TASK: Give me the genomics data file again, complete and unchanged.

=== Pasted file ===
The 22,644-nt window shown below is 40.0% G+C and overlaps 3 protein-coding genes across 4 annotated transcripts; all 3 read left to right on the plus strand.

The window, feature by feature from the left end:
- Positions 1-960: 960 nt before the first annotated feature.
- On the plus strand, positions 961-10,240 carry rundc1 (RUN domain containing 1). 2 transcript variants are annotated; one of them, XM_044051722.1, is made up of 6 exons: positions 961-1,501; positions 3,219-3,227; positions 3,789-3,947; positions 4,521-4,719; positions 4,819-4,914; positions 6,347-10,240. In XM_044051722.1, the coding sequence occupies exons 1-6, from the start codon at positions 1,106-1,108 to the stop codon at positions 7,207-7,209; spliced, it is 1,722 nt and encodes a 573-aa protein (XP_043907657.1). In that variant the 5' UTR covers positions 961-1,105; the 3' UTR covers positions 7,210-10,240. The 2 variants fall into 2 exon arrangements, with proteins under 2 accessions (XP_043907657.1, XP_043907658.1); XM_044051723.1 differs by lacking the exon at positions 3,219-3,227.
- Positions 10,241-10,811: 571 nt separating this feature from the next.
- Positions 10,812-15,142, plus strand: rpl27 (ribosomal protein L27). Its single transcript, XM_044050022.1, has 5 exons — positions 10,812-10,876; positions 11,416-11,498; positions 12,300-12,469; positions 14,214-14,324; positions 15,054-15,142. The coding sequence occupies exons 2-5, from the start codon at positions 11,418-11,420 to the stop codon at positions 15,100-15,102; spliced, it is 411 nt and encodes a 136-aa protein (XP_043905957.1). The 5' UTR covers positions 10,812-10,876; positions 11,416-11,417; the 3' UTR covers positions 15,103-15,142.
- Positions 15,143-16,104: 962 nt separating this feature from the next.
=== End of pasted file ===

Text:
The 22,644-nt window shown below is 40.0% G+C and overlaps 3 protein-coding genes across 4 annotated transcripts; all 3 read left to right on the plus strand.

The window, feature by feature from the left end:
- Positions 1-960: 960 nt before the first annotated feature.
- On the plus strand, positions 961-10,240 carry rundc1 (RUN domain containing 1). 2 transcript variants are annotated; one of them, XM_044051722.1, is made up of 6 exons: positions 961-1,501; positions 3,219-3,227; positions 3,789-3,947; positions 4,521-4,719; positions 4,819-4,914; positions 6,347-10,240. In XM_044051722.1, the coding sequence occupies exons 1-6, from the start codon at positions 1,106-1,108 to the stop codon at positions 7,207-7,209; spliced, it is 1,722 nt and encodes a 573-aa protein (XP_043907657.1). In that variant the 5' UTR covers positions 961-1,105; the 3' UTR covers positions 7,210-10,240. The 2 variants fall into 2 exon arrangements, with proteins under 2 accessions (XP_043907657.1, XP_043907658.1); XM_044051723.1 differs by lacking the exon at positions 3,219-3,227.
- Positions 10,241-10,811: 571 nt separating this feature from the next.
- Positions 10,812-15,142, plus strand: rpl27 (ribosomal protein L27). Its single transcript, XM_044050022.1, has 5 exons — positions 10,812-10,876; positions 11,416-11,498; positions 12,300-12,469; positions 14,214-14,324; positions 15,054-15,142. The coding sequence occupies exons 2-5, from the start codon at positions 11,418-11,420 to the stop codon at positions 15,100-15,102; spliced, it is 411 nt and encodes a 136-aa protein (XP_043905957.1). The 5' UTR covers positions 10,812-10,876; positions 11,416-11,417; the 3' UTR covers positions 15,103-15,142.
- Positions 15,143-16,104: 962 nt separating this feature from the next.